Shortening composting time

The International Compost Sanitation Forum and Message Board: Humanure Handbook - A Guide to Composting Human Manure: Shortening composting time
Author: taliesin
Sunday, September 01, 2002 - 7:00 pm
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I live in a small community and I am studying composting in an effort to convince my community to switch to composting everything, instead of the limited amount of "approved" materials we have been composting. Up to now, we have religiously excluded fats, oils, meats (considered the worst thing imaginable to place in a compost bin), cooked food, grains and, of coarse, human waste. The reasoning is usually given that these will draw rats. I have always thought it such a waste. My question is, when we expand our composting to include everything, including human waste, does it really have to age for a whole year? Our bins are medium sized and are composting fairly quickly as they are now used, with finished compost available after a two to three months of being filled. They also get quite hot, though I have not measured the temperature. And I live near Santa Cruz, California where there is no freezing of the compost ever. Would it not be safe to use the compost sooner than one year? Why the time limit of one year at all? Can't you tell when the compost is done by observing it? I also work at a restaurant as a waiter, and they are interested in reducing their garbage bill. If I could take their raw materials and add them to our bins, then our bins would fill up so fast that they would almost be "batch" bins. Would I still need to wait a year? I would like to know if there is anything I can do to help the compost be safe and ready to use in a few months after the bin is filled. The year long aging period may be enough for the fecophobia here to cancel the entire project. We have also been using a composting toilet which we are planing on replacing with a sawdust toilet as soon as I build it, and the toilet instructions do not say that you have to wait a year and it never gets that hot at all. It seems to me that the year is maybe excessive and that if cold humanure can be safe in a few months, why not stuff from a really hot bin? Thank you for your time.

Author: Joe Jenkins
Monday, September 02, 2002 - 1:19 pm
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Most commercial composting operations compost in a forced-air bin or vessel for about 3 weeks. The compost is then moved into piles or windrows until it cools down. The entire process usually takes about 3 months. At this time the compost is considered saleable. However, the compost is often still too hot to bag up after 3 months and the better composting operations move the "finished" compost to a storage facility (either indoors or out) and let it cure there for perhaps another 6 months. This makes the best compost. Backyard humanure composters without the benefit of forced-air operations should allow their compost to cure for a year for best results.

Compost that is immature contains substances that will kill plants. This was discovered by compost operations in a hurry to move their compost out. If your community wants to make compost on a large scale, better to look at commercial composting operations and see what works.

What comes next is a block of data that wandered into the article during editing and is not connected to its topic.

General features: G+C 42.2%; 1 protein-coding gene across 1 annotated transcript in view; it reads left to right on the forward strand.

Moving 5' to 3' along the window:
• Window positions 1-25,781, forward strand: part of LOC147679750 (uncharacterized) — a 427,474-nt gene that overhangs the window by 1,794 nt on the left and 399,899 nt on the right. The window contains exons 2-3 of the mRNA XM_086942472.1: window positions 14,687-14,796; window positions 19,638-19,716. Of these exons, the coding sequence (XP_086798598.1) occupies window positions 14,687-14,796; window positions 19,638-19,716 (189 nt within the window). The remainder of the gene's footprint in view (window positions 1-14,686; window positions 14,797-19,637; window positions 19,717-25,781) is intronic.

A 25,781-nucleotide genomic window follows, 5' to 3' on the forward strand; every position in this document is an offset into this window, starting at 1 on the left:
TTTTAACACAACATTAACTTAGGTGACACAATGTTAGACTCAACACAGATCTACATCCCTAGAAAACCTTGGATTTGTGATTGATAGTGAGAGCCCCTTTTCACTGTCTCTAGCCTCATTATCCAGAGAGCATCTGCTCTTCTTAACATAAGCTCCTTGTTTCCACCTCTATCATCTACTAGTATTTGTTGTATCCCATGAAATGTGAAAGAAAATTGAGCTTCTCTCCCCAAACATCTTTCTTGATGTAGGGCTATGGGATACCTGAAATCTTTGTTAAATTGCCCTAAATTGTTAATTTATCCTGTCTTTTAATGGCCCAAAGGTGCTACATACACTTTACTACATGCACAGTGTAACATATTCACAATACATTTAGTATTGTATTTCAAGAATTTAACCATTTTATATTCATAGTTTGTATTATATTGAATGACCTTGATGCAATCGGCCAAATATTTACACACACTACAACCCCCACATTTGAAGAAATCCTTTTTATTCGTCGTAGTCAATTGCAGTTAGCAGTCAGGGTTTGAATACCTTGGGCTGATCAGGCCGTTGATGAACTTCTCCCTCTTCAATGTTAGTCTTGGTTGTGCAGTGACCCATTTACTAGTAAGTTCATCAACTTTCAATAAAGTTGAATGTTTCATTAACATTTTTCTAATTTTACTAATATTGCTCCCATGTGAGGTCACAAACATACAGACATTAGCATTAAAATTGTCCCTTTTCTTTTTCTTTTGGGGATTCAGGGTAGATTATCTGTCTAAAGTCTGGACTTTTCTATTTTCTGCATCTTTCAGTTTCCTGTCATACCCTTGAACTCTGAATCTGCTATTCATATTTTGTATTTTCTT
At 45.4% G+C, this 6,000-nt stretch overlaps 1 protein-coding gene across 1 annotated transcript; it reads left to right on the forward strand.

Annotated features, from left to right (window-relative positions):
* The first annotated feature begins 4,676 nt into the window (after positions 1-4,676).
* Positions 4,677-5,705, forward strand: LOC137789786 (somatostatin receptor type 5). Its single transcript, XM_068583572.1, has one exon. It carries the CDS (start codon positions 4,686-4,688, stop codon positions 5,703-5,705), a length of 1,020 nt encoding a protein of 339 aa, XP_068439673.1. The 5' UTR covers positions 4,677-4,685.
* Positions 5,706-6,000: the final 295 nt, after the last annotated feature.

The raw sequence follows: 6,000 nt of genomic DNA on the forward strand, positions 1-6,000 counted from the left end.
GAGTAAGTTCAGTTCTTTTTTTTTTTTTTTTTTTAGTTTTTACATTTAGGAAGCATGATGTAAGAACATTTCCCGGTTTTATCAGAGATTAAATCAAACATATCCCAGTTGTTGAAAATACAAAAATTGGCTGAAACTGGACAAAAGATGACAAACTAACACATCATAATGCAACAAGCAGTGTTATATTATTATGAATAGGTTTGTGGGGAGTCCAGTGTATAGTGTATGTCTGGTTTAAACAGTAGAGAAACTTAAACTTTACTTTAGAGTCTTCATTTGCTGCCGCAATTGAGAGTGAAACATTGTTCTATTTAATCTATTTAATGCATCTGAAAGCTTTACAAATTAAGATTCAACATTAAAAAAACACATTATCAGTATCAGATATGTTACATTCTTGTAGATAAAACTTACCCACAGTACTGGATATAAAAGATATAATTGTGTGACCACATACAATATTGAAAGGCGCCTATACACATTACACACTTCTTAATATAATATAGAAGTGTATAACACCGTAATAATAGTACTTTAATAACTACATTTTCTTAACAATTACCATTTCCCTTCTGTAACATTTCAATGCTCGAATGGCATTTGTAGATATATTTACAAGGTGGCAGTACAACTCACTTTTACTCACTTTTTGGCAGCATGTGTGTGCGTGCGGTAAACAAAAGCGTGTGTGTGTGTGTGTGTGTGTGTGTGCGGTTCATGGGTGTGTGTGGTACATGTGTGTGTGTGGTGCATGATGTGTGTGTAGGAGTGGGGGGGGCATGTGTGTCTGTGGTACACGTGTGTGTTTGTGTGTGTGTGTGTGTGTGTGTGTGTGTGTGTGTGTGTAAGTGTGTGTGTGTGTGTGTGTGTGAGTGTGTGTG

Author: taliesin
Monday, September 02, 2002 - 8:39 pm
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What are these substances and is there a test that I can perform on my compost to see if it contains these substances that will kill plants or not? It occurs to me from your reply that perhaps there is a way to test the compost to see if it is complete rather than rely on an arbitrary time limit.

Author: Joe Jenkins
Tuesday, September 03, 2002 - 9:34 am
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Contact compost@compostingcouncil.org for technical information about compost maturity testing.

Author: Jera Jones
Tuesday, September 03, 2002 - 12:04 pm
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Hi Joe,
I loved your book! I had been composting human manure prior to reading it, but now I do it better, thanks to your work. I just put up a website entittled, "Jera's Vegan Agriculture Page." As you can guess, I am vegan, and finding organically grown food that has no ties to the slaughter business is high on my priority list. I refer to your book on my site and link to weblife.org. I hope that's okay. If its not let me know and I'll change it. https://pages.sbcglobal.net/eminor13/index.html
is the address to my site, and my email is eminor13@sbcglobal.net.

Author: Anonymous
Tuesday, September 03, 2002 - 6:50 pm
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To Jera, Where do you live?

Author: Joe Jenkins
Wednesday, September 04, 2002 - 11:06 am
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Hi Jera,

Nice web page. You are, of course, very welcome to include Humanure and the link!

Author: TCLynx
Friday, February 03, 2006 - 10:21 am
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I've read about a test that would be easy for someone to perform. Take some of your finished compost, seal some in a plastic bag for a few days. When you open it check and see if it smells bad. If it smells bad after a few days sealed in plastic, it is not stable yet and should be left to age some more.

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